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Blech. These are the grossest words.


[skohp] /skoʊp/
extent or range of view, outlook, application, operation, effectiveness, etc.:
an investigation of wide scope.
space for movement or activity; opportunity for operation:
to give one's fancy full scope.
extent in space; a tract or area.
a scope of cable.
aim or purpose.
Linguistics, Logic. the range of words or elements of an expression over which a modifier or operator has control:
In “old men and women,” “old” may either take “men and women” or just “men” in its scope.
(used as a short form of microscope, oscilloscope, periscope, radarscope, riflescope, telescopic sight, etc.)
verb (used with object), scoped, scoping.
Slang. to look at, read, or investigate, as in order to evaluate or appreciate.
Verb phrases
scope out, Slang.
  1. to look at or over; examine; check out:
    a rock musician scoping out the audience before going on stage.
  2. to master; figure out:
    By the time we'd scoped out the problem, it was too late.
Origin of scope
1525-35; < Italian scopo < Greek skopós aim, mark to shoot at; akin to skopeîn to look at (see -scope)
Related forms
scopeless, adjective
1. See range. 2. margin, room, liberty.


a combining form meaning “instrument for viewing,” used in the formation of compound words:
Compare -scopy.
< New Latin -scopium < Greek -skopion, -skopeion, equivalent to skop(eîn) to look at (akin to sképtesthai to look, view carefully; cf. skeptic) + -ion, -eion noun suffix Unabridged
Based on the Random House Dictionary, © Random House, Inc. 2017.
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Examples from the Web for scope
Contemporary Examples
Historical Examples
  • We cannot place ourselves outside it, or limit the scope of its operation.

    Lux Mundi Various
  • Of course there is no such limit to the scope of their employment.

    The Common Law Oliver Wendell Holmes, Jr.
  • One of these new laws relates to divorce and is most modern and radical in its scope.

  • Ideas not rejected as heresy were usually within the scope of the church.

  • Labour Protection has not, it is true, by any means reached its full development either in aim and scope or in organisation.

    The Theory and Policy of Labour Protection Albert Eberhard Friedrich Schffle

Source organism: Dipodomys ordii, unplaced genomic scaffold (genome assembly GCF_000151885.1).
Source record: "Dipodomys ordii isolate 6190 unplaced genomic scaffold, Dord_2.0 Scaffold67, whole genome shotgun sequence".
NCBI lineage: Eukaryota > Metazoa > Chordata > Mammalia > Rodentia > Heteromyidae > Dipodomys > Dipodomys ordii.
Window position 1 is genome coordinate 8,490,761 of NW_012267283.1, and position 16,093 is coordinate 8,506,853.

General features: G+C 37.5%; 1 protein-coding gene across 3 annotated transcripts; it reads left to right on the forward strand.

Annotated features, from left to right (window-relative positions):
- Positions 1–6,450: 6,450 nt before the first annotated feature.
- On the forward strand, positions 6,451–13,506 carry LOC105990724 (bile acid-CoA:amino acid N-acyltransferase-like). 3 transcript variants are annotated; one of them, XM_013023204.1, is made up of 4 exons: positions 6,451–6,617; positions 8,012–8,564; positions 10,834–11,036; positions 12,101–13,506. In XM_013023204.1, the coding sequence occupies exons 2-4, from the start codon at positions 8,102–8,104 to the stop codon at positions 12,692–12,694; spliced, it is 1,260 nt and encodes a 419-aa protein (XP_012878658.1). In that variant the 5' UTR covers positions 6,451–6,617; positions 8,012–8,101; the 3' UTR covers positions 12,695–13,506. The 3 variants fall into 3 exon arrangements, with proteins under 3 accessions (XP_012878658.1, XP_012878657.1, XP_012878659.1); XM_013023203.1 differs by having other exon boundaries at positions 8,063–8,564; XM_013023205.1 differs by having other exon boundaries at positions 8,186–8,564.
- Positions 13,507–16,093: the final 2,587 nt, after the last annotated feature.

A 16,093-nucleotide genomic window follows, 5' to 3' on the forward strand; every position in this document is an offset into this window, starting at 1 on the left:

British Dictionary definitions for scope


opportunity for exercising the faculties or abilities; capacity for action: plenty of scope for improvement
range of view, perception, or grasp; outlook
the area covered by an activity, topic, etc; range: the scope of his thesis was vast
(nautical) slack left in an anchor cable
(logic, linguistics) that part of an expression that is governed by a given operator: the scope of the negation in PV–(qr) is –(qr)
(informal) short for telescope, microscope, oscilloscope
(archaic) purpose or aim
verb (transitive)
(informal) to look at or examine carefully
See also scope out
Word Origin
C16: from Italian scopo goal, from Latin scopus, from Greek skopos target; related to Greek skopein to watch


combining form
indicating an instrument for observing, viewing, or detecting: microscope, stethoscope
Derived Forms
-scopic, combining_form:in_adjective
Word Origin
from New Latin -scopium, from Greek -skopion, from skopein to look at
Collins English Dictionary - Complete & Unabridged 2012 Digital Edition
© William Collins Sons & Co. Ltd. 1979, 1986 © HarperCollins
Publishers 1998, 2000, 2003, 2005, 2006, 2007, 2009, 2012
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Word Origin and History for scope

"extent," 1530s, "room to act," from Italian scopo "aim, purpose, object, thing aimed at, mark, target," from Latin scopus, from Greek skopos "aim, target, watcher," from PIE *spek- "to observe" (cf. Sanskrit spasati "sees;" Avestan spasyeiti "spies;" Greek skopein "behold, look, consider," skeptesthai "to look at;" Latin specere "to look at;" Old High German spehhon "to spy," German spähen "to spy"). Sense of "distance the mind can reach, extent of view" first recorded c.1600.

"instrument for viewing," 1872, abstracted from telescope, microscope, etc., from Greek skopein "to look" (see scope (n.1)). Earlier used as a shortening of horoscope (c.1600).


"to view," 1807, from the source of scope (n.2). Related: Scoped; scoping.


word-forming element indicating "an instrument for seeing," from Late Latin -scopium, from Greek -skopion, from skopein "to look at, examine" (see scope (n.1)).

Online Etymology Dictionary, © 2010 Douglas Harper
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scope in Medicine

-scope suff.
An instrument for viewing or observing: bronchoscope.

The American Heritage® Stedman's Medical Dictionary
Copyright © 2002, 2001, 1995 by Houghton Mifflin Company. Published by Houghton Mifflin Company.
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scope in Technology

Software Evaluation and Certification Programme Europe.
An ESPRIT project.

The scope of an identifier is the region of a program source within which it represents a certain thing. This usually extends from the place where it is declared to the end of the smallest enclosing block (begin/end or procedure/function body). An inner block may contain a redeclaration of the same identifier in which case the scope of the outer declaration does not include (is "shadowed" or "occluded" by) the scope of the inner.
See also activation record, dynamic scope, lexical scope.

The Free On-line Dictionary of Computing, © Denis Howe 2010
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